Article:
Black colonists: The bane of our society
Motsoahae Thomas Thabane Jr
AS we celebrate Africa Day, we need to take stock of where we are as Africans and where we are going. Recently I learned of a new term called “Black Colonists”. The first impression I got, being a black patriot I am, was that we could live in a world where we Africans can be given our place in history. This would be a world where we get to “conquer” the rest of the world; a world where we take our ideals, principles and Ubuntu to the world; a world where the colour of our skin and ethnicity is a source of pride and not looked at with scorn (which still happens to this very day). And the best part of it is that we would not be using primitive means such as sailing boats to look for spices in order to “conquer” the rest of the world.
However, my utopian thoughts lasted momentarily as I came to realise the true essence of the term. I realised that instead of us transmitting all that is good about being African outwards, Africa is being re-colonised again. Only this time, the colonisers have different faces, shapes and means.
These new colonisers are fellow Africans, they look and behave exactly like the Europeans, and some of us even refer to them as our leaders. They have created a situation in the “Animal Farm” whereby they fought for freedom but now it is difficult to distinguish between them and the farmers because they keep getting fatter while the rest are still starving.
Below are some of the few tendencies I have noted from these Black Colonists:
- The Black Colonists have adopted “I get to benefit first and the rest will follow”: This basically means that these people benefit from the resources of society and keep them for themselves. They become an elite within society with all the power while the rest get only scraps. And they give the rest barely enough to maintain the system but not enough for the rest to have sustainable livelihoods.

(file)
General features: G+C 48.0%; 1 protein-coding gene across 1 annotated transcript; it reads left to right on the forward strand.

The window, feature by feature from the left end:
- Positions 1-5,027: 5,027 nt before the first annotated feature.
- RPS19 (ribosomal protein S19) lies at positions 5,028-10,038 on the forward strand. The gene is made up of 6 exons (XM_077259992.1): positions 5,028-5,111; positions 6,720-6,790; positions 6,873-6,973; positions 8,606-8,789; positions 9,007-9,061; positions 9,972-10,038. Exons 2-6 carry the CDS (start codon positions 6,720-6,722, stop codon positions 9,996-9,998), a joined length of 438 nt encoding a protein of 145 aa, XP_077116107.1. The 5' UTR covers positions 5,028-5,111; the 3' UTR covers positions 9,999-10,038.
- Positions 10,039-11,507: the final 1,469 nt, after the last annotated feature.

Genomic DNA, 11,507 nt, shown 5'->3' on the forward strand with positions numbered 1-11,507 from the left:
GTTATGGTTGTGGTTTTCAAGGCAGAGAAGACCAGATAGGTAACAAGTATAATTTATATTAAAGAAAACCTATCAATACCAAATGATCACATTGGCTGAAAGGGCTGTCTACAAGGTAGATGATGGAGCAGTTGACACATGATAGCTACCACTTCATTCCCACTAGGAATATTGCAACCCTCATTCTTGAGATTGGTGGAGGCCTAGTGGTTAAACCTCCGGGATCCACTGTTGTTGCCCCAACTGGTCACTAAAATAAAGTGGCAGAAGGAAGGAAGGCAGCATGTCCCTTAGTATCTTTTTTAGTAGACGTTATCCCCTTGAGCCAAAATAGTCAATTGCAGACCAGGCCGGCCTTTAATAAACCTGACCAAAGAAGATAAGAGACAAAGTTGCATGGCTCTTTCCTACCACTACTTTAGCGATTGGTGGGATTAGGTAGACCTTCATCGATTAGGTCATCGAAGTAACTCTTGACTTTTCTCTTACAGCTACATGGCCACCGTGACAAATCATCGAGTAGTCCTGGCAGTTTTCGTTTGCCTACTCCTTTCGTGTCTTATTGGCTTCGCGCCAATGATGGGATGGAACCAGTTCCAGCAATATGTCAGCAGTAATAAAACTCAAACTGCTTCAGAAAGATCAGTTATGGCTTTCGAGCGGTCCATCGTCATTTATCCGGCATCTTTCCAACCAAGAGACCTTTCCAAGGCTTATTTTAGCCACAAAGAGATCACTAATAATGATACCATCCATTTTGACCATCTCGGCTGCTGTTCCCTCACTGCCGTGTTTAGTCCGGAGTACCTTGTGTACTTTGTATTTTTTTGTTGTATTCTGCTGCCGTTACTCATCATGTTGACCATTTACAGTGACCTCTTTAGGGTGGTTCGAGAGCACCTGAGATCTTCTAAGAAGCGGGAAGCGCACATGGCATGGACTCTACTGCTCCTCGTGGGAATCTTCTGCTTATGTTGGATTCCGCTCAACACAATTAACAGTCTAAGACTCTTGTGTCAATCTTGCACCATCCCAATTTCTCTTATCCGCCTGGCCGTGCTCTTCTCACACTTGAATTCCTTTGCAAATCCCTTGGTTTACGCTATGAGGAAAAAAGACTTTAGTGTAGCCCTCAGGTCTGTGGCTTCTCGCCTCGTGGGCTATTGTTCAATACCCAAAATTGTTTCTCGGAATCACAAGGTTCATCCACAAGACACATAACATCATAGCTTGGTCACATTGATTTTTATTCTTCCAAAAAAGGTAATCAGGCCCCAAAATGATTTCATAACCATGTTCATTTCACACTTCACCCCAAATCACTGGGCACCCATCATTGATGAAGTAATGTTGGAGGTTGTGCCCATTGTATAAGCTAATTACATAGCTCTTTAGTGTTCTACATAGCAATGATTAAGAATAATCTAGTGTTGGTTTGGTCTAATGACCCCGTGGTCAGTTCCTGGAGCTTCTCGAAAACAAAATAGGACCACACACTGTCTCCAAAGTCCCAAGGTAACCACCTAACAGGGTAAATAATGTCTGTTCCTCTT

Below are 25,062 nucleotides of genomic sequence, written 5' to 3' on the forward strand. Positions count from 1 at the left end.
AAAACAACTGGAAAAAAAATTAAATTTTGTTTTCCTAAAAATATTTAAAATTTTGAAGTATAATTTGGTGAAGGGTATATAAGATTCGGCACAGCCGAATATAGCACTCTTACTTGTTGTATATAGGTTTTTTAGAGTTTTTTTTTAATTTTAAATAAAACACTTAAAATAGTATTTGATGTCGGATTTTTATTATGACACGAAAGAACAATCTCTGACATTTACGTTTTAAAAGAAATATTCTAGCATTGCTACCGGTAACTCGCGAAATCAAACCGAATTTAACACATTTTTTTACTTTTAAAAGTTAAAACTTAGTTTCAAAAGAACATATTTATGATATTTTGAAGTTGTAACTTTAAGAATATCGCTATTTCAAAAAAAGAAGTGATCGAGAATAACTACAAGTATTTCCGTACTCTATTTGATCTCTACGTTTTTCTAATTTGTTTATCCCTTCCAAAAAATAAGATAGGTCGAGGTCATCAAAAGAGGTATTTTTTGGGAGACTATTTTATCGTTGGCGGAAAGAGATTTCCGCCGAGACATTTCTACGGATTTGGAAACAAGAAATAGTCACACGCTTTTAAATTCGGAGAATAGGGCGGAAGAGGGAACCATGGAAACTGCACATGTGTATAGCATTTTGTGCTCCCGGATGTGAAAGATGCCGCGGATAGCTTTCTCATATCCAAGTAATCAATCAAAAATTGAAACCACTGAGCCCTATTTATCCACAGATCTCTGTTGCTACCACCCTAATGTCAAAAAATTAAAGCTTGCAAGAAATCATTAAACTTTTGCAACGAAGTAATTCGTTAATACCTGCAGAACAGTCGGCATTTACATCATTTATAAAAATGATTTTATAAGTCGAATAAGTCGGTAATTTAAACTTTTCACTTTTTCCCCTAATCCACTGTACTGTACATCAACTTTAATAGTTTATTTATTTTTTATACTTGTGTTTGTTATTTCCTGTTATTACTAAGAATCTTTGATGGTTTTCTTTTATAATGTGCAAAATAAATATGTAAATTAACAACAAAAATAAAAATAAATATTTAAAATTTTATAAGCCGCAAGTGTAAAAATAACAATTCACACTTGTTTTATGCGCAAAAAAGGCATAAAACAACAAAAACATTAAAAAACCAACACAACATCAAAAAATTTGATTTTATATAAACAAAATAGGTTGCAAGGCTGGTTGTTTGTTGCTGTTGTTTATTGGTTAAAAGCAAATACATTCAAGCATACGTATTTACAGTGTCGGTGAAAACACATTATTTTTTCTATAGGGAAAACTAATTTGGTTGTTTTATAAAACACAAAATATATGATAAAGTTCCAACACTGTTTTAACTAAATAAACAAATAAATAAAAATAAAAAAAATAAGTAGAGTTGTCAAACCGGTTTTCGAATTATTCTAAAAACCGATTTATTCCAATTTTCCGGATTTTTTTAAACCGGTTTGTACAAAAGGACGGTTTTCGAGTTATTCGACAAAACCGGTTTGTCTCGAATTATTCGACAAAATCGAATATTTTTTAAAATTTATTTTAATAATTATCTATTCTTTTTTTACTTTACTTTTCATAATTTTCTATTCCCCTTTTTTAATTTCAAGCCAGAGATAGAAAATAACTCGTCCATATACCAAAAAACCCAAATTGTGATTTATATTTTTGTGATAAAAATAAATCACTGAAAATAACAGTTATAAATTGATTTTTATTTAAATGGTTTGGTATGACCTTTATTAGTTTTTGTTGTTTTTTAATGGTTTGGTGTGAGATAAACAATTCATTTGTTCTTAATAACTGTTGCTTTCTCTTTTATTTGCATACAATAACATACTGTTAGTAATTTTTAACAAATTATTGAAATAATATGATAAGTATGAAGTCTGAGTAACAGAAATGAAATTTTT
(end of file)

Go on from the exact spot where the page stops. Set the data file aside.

- The Black Colonists have put interests over principle: [analogy] I had a very informative discussion with an old man about history. He told me that once they had a meeting at the White House with American representatives and made a long heart-felt presentation about the effects of colonialism on their country and that they wanted the Americans to help them in their pursuit of freedom. After the presentation, the Americans told the delegation that they understand the Africans’ plight. However, they cannot assist as it was not in their interests and that if ever they gain independence then they should come back to America because it will then be in the interest of Americans to work with them. This is exactly what these colonists do; they will not give you the time of day unless they get to benefit something from what you ask of them.
- The Black Colonists have created delusions in society: Meaning that the concepts of “freedom”, “equality”, “reconciliation”, etc., become abstract terms because the very people that are supposed to be enjoying them are in the same material conditions as they were in the past. And some will ask “am I going to eat freedom and reconciliation?”
And the worst part is that these Black Colonists have monopolised these concepts, act as if only they have all the wisdom and only they are entitled to them.
There are countless other tendencies by the new Colonists and for emphasis I just mentioned the few above.
In conclusion, one always has to be weary because in matters like these you are not only supposed to criticise but one also has to advance a critical argument. Furthermore I refuse to be part of these armchair critics who are doomsayers and create a sense of despondency. These black Colonists take different shapes and forms, as stated earlier, so they can include politicians, church leaders, civic leaders, and others. What is apparent is that we need to stop these Black Colonists, but perhaps the HOW part of it can be the basis of the discussion. I will start by saying that I pledge, God-willing (and I do not use this term lightly), that I will not be counted amongst the Black Colonists one day as I aspire to have a meaningful contribution towards society in the future.